Saturday, 16 May 2020

Margaret Beaufort

A Female Force to be Reckoned With
Leah Jepson
MA History
hiu87a@bangor.ac.uk

Margaret Beaufort; a woman of great historical significance, yet also strangely lacking in academic appreciation. A woman who pursued and achieved her own ends, yet is overlooked as an illustration of female agency within a society where women were typically, and erroneously, assumed to have had none. A woman who is probably better known for her role in historical fiction than in historical reality, more for her intense piety than her role as one of the most prominent players of the turbulent fifteenth and early sixteenth centuries. 

Margaret was a woman who, during her long life, was a first-hand witness to the tumultuous years of the Wars of the Roses. Through her efforts, she helped establish the infamous Tudor dynasty in the name of her son, who would become Henry VII of England. Married at twelve to Edmund Tudor, both widow and mother at thirteen, Margaret was a woman who refused to remain idle. She negotiated, integrated, and plotted herself towards success. She risked her life and reputation in her son’s cause, though it is impossible to fully distinguish between it and her own. However, she was also a woman who achieved these things without stepping outside the lines of her accepted sphere as a woman. She was no Margaret of Anjou, ‘interfering’ in matters of government and stomping on the toes of powerful men. She remained, for the most part, behind the scenes, yet also often in plain sight.

An adroit Lancastrian, she integrated herself into the Yorkist court, making connections, forming networks, and working towards a greater goal. Her ‘invisibility’ was perhaps one of her greatest assets, allowing her to establish herself surreptitiously before revealing the extent of her efforts in her son’s triumph at Bosworth Field in 1485.

In many ways, it is easy to over-complicate Margaret, primarily because we often find it difficult to reconcile medieval female experience with the non-domestic. The political triumph of her later years has traditionally been in conflict with her intense religiosity, and scholarship has frequently been divided into two camps; those who celebrate her as an exemplar of piety, and those who condemn her excursions into the ‘masculine’ politic.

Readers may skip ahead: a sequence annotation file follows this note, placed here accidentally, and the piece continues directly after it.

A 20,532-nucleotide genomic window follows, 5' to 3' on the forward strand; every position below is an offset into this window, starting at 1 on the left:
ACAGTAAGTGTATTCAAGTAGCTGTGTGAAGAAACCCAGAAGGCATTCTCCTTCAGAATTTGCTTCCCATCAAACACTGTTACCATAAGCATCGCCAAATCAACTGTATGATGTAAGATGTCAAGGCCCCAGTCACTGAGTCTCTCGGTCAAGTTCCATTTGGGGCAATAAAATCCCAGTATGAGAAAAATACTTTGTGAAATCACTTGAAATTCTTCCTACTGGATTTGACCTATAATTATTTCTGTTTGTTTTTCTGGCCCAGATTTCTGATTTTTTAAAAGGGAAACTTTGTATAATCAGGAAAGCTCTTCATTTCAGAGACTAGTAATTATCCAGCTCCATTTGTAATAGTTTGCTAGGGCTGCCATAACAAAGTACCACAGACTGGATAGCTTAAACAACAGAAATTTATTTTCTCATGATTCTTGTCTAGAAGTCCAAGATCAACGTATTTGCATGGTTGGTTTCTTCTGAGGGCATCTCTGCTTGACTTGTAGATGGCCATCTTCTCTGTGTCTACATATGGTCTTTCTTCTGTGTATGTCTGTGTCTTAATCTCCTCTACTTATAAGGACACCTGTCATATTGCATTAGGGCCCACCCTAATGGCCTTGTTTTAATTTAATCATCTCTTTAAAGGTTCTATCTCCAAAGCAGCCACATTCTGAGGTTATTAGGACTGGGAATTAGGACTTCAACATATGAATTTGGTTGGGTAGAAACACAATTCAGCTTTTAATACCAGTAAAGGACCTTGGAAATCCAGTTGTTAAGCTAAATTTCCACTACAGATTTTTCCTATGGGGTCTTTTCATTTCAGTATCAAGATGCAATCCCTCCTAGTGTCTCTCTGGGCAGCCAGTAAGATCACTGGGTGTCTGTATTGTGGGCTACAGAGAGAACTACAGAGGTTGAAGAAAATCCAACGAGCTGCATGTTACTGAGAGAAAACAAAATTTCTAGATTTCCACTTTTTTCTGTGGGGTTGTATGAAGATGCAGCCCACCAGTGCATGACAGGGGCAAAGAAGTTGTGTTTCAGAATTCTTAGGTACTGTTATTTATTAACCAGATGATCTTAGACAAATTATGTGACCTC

However, these approaches typically share two common misconceptions. Firstly, that the domestic had no impact outside the privacy of the household, and secondly, that the political was strictly concerned with matters of government. This, it turns out, was far from the case. The households of medieval noble families were often hubs of activity branching off from the wider context of the royal court. Here, factions grew from close family networks, reinforced through marriage alliances, patronage and feudal hierarchy. The domestic was often far from the private, and in a society where the future of the collective typically outweighed that of the individual, the family was a significant source of agency and power available to men and women alike, albeit often in different ways.
Within this context, the political entailed far more than matters of government. It extended to the intimacy of the marriage bed, the raising and education of children, and the creation of kinship networks, all of which would contribute, directly or otherwise, to the political fabric of the nation. The domestic was a socially acceptable context in which female agency could thrive, and it would be where Margaret would establish the foothold which would ultimately enable her to pursue her own ends.

One of the most obvious means available to her was marriage. Within the medieval context in particular, marriage has received a lot of bad press, thanks to persistent focus on what is perceived as female subjugation. Whilst women certainly did not enjoy equal status with their husbands, the over-generalised assumption that all women suffered as a result of arranged matches and masculine abuse has meant that it is typically seen in the negative, rather than as a potential tool which women often readily employed to their own ends. Marriage itself did not typically carry the same connotations as it does today, and within noble and gentry families in particular, it was understood more as a business arrangement than as a result of mutual love and affection. Whilst these things might develop during the marriage, and some did indeed marry for love, they did not constitute the primary factors when considering potential matches.

For Margaret, marriage offered security and a means of advancing both her own interests and those of her son. By the time Henry was born in 1457, she was already a widow, and aged just thirteen, she recognised the need to remarry quickly. Her latter two marriages, first to Henry Stafford, second son to the Duke of Buckingham, and secondly to Thomas Stanley, a prominent member of the Yorkist court, were pursued and arranged by Margaret herself. They provided her with a safe haven and a legitimate means of advancing her cause through interaction and association with other powerful nobles. Her marriage to Stanley in particular allowed her access to the inner circles of the Yorkist regime, and she would spend the twelve years from 1271 to 1483 integrating herself behind enemy lines.